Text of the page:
Words represent our core beliefs
After Saturday's tragic shooting in Tucson, some have pointed the finger at inflammatory political rhetoric.
Many singled out Sarah Palin's now-infamous "Don't Retreat, Instead - RELOAD!" tweet and her 'Crosshairs' campaign map, which included Congresswoman Gabrielle Giffords' district, as a sign that some politicians have gone too far in stoking vitriol against their political opponents. (Since the shooting, Palin reportedly emphasized in an email that she "hates violence.") Others reject any connection between the shooter, who does not appear to espouse any coherent ideology, and our current political climate.
What are the ethical and moral implications of incendiary political language?
What are the ethical and moral implications of incendiary political rhetoric? Heck, what are the implications of ANY such rhetoric?
Just yesterday I was in conversation with a student about how the energy we put out in a heated encounter often can be turned against us - that the best way to disarm someone may well be not to put out the kind of anger and venom that can feed the fire and engulf us in it. Aren't the martial arts all about using the other's energy against them? Anybody read "The Devil and Daniel Webster" lately?
Beyond just the practical, there is, appropriate to this panel, the religious intonation used in Jewish and Christian entreaty before an action: "May the words of my mouth and the meditations of my heart be acceptable in thy sight...." And in the Muslim tradition, the prayer before an action, "Bismillah, ar-Rahman, ar-Rahim" - in the Name of Allah, the Merciful and Beneficent. Would the rhetoric of supposedly devout politicians and commentators be as vitriolic if these sentiments were not only expressed before statements - but taken seriously?
Jimmy Carter got into trouble during his presidential campaign for responding in Playboy (what WAS that Southern Baptist thinking?!) to the question, "Have you ever been unfaithful to Roslyn?" with the answer, "Not in the way you are asking, but I have lusted after others in my heart, and according to my faith, that is just as bad as committing adultery." He may not have impressed the more permissive among us, but he did reflect accurately Jesus's recognition that thought precedes action, that too often "As a person thinks, so is s/he."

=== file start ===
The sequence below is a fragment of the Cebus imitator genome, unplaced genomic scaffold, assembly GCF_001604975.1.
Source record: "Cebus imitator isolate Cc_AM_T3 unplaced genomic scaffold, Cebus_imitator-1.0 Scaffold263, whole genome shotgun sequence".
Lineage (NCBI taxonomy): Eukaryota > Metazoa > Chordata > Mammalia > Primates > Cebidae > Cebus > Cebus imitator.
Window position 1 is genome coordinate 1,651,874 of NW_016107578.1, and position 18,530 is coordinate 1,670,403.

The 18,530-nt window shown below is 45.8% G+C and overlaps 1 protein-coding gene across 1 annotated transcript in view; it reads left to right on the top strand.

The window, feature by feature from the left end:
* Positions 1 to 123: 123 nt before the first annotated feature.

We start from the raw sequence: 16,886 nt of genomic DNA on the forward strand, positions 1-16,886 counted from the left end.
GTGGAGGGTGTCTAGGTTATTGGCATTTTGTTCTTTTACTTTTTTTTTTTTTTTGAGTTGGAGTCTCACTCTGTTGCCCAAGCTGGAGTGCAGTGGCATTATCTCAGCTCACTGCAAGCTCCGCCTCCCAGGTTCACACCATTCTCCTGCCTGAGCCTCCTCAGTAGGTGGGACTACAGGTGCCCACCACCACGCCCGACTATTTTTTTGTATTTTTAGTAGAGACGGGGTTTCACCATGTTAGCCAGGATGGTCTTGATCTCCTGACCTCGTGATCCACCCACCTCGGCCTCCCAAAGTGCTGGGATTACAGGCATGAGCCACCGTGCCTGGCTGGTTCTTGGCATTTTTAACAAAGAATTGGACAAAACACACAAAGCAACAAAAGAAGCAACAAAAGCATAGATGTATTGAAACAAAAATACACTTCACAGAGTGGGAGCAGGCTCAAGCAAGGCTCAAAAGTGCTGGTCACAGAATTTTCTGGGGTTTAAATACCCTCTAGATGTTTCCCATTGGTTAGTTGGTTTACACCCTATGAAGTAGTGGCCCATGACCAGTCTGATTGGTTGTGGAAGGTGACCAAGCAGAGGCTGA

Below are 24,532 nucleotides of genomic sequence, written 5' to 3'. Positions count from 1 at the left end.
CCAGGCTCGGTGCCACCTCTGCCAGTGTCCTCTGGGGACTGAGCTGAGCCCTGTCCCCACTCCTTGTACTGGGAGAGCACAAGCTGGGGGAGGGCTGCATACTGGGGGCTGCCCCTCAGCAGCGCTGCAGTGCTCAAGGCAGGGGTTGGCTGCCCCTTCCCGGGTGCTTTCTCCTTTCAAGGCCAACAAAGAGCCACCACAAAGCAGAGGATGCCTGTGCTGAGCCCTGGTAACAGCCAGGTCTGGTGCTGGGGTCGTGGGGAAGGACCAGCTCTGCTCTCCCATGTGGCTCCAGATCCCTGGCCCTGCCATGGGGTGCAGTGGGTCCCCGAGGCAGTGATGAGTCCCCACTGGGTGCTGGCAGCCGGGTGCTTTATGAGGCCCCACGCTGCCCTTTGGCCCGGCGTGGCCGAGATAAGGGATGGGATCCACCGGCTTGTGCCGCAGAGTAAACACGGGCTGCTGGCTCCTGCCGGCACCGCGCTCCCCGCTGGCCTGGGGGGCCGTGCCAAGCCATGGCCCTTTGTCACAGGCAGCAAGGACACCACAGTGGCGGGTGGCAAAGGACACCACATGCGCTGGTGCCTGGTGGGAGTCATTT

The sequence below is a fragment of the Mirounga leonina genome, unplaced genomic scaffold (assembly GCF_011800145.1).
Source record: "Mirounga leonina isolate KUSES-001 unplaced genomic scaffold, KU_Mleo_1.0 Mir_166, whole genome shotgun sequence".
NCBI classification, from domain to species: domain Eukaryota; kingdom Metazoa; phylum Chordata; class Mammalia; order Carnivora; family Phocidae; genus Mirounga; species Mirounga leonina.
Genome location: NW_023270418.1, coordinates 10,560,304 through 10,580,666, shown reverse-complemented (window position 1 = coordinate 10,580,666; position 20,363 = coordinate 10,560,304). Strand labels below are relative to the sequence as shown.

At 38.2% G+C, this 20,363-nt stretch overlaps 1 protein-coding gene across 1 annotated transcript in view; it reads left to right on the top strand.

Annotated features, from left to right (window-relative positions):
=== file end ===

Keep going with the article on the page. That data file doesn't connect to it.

Does using language of "targeting," "I'd like to kill so-and-so," and of placing bulls-eyes over people and places marked for "elimination" have any effect on people's actions - especially in a super-heated environment of anger, enmity, suspicion, and opposition? The answer probably falls in the "DUH!" category. I do hope we can learn as a society from the tragedy in Tucson and tone things down. Early evidence, however, after a brief flurry of breast-beating, doesn't seem to be encouraging. There is too much money to be made, too many reputations to be made, too much power to be gained from the kind of culture we have created in the media and in politics.
At the same time, though, we should remind ourselves that while six innocents were being gunned down in Arizona, our own policies were killing many more in the border deserts and in foreign lands. Other nations' policies and other individuals' greed, anger, and addictions also lead to violence. There are no simple solutions to the reasons we do violence to ourselves and to others. Addressing political rhetoric would be good - but it is only the tip of the iceberg.
In my Quaker tradition, "plain speaking" is a deeply held value. It means more than using the "in-house" language of "thees" and "thous." Much more importantly, it goes along with George Fox's famous advice, "Let your lives preach." Our words and our actions should speak directly and plainly to our core beliefs and commitments. Perhaps if we took this principle more seriously, our words would be measured much more carefully and we wouldn't speak in hyperbole or overblown phrases that are inconsistent with our true beliefs.
And if our words do truly represent those core beliefs - and they lead to such horrors as those witnessed in Tucson...or in the deserts...or in policies that harm others...then, well, perhaps we just might should examine our core beliefs!
January 11, 2011; 4:32 PM ET
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